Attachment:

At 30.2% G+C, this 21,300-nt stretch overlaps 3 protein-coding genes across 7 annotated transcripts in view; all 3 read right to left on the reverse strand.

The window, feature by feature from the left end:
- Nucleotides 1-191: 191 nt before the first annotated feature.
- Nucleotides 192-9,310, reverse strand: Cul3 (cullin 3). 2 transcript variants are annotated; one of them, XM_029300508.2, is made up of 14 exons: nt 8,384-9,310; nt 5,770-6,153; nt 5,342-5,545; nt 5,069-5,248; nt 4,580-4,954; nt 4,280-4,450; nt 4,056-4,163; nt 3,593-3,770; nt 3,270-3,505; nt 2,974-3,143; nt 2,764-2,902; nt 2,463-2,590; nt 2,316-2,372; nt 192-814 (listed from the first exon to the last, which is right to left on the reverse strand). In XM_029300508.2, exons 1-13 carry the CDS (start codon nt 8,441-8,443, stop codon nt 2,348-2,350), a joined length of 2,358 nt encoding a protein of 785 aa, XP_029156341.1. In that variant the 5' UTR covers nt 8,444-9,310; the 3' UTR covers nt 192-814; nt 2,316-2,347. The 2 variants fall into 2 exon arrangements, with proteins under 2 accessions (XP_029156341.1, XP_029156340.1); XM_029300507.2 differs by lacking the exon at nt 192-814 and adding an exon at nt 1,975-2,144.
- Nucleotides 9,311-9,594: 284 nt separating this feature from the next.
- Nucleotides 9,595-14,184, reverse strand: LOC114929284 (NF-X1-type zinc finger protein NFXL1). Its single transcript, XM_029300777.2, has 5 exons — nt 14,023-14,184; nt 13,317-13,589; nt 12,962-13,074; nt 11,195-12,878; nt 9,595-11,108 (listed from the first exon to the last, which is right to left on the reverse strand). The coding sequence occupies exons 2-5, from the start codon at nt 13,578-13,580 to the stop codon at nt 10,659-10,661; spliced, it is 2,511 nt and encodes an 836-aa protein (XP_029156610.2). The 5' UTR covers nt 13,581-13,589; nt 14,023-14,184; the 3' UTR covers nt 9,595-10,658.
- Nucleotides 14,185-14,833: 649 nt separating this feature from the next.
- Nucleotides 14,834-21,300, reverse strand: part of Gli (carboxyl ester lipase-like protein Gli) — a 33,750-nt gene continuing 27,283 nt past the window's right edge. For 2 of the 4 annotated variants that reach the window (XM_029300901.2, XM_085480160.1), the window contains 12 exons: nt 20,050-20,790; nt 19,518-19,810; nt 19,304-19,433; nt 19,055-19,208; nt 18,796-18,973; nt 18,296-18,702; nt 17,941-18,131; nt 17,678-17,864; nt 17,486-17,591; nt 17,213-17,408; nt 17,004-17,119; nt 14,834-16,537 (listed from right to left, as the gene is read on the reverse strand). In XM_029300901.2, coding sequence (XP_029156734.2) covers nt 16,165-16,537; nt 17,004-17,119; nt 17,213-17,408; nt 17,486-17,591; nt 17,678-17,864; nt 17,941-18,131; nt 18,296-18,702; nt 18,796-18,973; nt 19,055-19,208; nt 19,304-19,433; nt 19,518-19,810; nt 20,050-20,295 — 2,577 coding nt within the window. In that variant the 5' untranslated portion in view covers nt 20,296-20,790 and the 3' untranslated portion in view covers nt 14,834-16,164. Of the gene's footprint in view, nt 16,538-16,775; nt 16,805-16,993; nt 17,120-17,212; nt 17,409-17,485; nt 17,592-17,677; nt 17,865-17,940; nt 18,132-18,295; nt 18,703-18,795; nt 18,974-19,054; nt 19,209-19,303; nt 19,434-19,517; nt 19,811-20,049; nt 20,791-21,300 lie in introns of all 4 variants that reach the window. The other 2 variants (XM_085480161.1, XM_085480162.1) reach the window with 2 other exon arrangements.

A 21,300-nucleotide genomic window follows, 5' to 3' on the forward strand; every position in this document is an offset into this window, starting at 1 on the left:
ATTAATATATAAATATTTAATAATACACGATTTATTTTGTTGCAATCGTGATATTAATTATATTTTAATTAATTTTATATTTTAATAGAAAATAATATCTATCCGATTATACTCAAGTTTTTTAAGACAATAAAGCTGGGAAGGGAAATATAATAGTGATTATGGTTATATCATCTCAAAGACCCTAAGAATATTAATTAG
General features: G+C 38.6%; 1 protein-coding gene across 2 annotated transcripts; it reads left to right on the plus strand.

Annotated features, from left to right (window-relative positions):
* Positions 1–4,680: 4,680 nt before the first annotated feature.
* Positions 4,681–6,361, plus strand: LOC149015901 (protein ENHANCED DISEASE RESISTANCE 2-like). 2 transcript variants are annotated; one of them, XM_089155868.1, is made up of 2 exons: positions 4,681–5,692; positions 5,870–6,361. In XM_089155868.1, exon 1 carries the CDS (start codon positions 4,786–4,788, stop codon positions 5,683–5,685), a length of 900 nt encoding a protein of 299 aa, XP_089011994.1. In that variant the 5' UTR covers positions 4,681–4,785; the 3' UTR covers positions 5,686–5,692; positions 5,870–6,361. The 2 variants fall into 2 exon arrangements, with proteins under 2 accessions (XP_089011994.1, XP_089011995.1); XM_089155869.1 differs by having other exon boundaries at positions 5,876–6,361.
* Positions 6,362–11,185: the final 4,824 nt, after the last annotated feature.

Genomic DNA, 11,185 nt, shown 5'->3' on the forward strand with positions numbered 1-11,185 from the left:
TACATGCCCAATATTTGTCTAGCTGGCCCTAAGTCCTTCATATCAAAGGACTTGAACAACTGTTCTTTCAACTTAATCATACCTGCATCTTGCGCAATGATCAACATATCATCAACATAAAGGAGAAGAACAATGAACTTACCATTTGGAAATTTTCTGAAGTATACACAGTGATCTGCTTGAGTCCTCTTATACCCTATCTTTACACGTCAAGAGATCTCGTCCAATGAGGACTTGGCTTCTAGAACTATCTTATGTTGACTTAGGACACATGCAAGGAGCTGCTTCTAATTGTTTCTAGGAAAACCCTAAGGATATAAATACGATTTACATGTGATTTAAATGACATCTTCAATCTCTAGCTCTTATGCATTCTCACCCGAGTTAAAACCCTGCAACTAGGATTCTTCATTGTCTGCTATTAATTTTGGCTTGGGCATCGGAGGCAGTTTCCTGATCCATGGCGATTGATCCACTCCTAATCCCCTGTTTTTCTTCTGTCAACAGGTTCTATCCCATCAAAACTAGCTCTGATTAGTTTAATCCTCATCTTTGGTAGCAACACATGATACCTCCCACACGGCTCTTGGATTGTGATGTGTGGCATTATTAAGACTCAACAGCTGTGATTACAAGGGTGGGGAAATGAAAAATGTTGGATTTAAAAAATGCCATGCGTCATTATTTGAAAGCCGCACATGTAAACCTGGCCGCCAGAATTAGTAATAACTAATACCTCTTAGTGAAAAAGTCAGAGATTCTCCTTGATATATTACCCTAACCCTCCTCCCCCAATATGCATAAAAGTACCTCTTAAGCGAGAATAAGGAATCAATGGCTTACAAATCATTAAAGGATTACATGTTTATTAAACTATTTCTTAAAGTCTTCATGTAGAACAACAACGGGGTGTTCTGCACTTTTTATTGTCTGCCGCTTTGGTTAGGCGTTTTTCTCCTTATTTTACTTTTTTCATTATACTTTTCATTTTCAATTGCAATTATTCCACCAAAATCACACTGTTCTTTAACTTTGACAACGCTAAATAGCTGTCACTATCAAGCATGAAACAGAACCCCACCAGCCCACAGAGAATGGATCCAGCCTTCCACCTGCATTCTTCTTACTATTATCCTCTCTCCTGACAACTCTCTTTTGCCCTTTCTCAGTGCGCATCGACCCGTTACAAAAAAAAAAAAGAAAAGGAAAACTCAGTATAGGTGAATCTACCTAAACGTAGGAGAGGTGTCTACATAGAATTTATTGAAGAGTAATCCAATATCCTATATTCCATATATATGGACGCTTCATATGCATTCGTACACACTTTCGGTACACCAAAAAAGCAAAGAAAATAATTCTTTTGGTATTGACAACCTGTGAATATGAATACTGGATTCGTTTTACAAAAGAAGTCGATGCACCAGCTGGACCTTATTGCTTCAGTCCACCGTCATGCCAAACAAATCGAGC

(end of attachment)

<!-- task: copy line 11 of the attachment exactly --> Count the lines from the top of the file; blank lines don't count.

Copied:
General features: G+C 38.6%; 1 protein-coding gene across 2 annotated transcripts; it reads left to right on the plus strand.